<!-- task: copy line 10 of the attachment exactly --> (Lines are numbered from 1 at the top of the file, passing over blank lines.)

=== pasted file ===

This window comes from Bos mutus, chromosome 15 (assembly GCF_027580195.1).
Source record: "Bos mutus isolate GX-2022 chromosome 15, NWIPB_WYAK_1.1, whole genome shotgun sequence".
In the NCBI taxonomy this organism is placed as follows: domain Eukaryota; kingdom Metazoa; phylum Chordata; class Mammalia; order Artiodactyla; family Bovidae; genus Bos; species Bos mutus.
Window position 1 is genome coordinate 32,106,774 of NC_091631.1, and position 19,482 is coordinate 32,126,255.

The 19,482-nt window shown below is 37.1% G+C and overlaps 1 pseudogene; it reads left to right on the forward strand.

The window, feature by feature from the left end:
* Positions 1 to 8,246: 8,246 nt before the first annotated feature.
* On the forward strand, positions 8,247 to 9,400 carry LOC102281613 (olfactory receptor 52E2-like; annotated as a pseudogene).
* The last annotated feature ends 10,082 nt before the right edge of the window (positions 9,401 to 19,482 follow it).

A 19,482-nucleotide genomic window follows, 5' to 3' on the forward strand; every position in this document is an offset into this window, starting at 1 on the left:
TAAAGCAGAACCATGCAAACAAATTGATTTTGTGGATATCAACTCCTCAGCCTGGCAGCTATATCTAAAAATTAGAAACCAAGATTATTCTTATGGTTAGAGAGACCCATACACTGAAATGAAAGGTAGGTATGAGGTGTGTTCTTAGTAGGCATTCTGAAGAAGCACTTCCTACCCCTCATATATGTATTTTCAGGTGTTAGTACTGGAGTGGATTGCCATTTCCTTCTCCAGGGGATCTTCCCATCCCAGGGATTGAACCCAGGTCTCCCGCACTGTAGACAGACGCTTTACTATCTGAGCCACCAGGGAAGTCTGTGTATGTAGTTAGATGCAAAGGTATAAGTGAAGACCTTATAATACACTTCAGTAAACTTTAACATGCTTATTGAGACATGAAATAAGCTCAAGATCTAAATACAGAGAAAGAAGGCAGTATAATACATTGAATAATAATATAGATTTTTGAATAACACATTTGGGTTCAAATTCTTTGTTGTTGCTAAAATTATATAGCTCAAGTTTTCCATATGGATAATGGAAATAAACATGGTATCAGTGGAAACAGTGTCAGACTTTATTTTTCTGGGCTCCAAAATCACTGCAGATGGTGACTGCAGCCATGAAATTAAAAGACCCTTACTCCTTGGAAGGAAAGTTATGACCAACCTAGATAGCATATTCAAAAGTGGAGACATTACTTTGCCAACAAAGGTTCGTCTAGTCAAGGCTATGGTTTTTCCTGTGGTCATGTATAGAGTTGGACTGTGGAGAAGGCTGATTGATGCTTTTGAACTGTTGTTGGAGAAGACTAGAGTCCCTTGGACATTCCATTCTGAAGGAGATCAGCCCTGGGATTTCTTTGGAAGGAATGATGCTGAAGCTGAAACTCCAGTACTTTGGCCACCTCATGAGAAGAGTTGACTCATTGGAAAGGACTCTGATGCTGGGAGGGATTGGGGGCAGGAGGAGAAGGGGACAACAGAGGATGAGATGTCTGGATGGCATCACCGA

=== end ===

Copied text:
A 19,482-nucleotide genomic window follows, 5' to 3' on the forward strand; every position in this document is an offset into this window, starting at 1 on the left: